Ferenc Szabó (composer)

From Wikipedia, the free encyclopedia
Jump to navigation Jump to search

Ferenc Szabó (27 December 1902 Budapest – 4 November 1969 Budapest) was a Hungarian composer. As a communist, Szabó was obliged to emigrate through Berlin (1931) to the USSR (1932). He became a respected figure in Soviet musical life, and found the opportunities to explore common ground between the concert hall and mass music-making on a far higher level. Besides composing a number of mass songs and film scores (notably for Erwin Piscator's Revolt of the Fishermen (1934), and Lúdas Matyi (1949)), he transcribed the Sinfonietta, originally for chamber orchestra, for an orchestra of domrï (plucked folk instruments). He wrote numerous orchestral works as well and one opera, Légy jó mindhalálig (1969).

He was and remained a committed and staunch Stalinist till the end of his life, and composed many works lauding Soviet premier Joseph Stalin and his accomplishments. Eventually he fell out of favor with the Hungarian Communist Party after his accusations as an informer during the show trials in Moscow in the 1930s became better known. As a result of his accusations a number of fellow Communist Party members had been executed by Stalin's secret police. He was stripped unceremoniously of all his public posts and died in obscurity; no doubt a better fate than befell the earlier victims of the "Great Purge".[citation needed]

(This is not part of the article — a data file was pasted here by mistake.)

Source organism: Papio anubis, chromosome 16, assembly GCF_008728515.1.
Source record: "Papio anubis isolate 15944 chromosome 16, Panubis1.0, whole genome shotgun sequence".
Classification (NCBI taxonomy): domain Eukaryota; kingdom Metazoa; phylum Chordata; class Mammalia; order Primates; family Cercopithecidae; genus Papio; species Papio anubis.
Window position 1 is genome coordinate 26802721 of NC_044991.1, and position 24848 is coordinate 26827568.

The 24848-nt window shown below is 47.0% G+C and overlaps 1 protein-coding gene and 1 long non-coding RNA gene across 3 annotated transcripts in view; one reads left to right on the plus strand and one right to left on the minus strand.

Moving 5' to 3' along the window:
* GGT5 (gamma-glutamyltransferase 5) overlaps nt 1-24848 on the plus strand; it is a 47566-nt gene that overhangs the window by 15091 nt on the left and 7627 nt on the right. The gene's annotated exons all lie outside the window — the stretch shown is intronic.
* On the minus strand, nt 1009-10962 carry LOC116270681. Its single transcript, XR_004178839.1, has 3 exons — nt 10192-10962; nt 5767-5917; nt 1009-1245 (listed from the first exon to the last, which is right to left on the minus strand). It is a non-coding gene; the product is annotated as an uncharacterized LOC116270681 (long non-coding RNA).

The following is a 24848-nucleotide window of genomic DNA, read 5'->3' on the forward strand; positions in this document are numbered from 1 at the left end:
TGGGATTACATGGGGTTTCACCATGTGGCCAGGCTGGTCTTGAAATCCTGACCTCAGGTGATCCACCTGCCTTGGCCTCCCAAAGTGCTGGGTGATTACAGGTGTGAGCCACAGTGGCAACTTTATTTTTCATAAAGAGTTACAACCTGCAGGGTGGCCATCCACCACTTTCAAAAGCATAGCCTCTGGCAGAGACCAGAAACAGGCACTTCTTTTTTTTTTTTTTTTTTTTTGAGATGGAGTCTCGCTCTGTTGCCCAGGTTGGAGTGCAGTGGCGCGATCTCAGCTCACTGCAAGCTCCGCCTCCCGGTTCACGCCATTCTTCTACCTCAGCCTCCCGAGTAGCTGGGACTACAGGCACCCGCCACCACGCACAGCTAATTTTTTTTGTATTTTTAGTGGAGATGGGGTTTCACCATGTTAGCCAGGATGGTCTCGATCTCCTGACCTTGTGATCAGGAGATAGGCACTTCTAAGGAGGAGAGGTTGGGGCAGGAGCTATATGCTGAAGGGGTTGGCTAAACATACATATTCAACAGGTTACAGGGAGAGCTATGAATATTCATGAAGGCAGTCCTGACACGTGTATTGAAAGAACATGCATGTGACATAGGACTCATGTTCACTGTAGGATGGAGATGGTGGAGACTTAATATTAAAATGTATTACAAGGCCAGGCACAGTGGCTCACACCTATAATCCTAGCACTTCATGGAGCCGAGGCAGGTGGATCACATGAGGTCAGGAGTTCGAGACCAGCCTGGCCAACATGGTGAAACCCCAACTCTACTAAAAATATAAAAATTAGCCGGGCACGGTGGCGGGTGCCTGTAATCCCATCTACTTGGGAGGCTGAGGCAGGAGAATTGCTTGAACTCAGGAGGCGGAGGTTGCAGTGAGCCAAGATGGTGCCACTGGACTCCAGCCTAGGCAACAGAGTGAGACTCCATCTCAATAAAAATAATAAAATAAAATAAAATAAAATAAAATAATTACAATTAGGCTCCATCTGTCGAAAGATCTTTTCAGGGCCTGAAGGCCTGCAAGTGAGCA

• János Maróthy. The New Grove Dictionary of Opera, edited by Stanley Sadie (1992), ISBN 0-333-73432-7 and ISBN 1-56159-228-5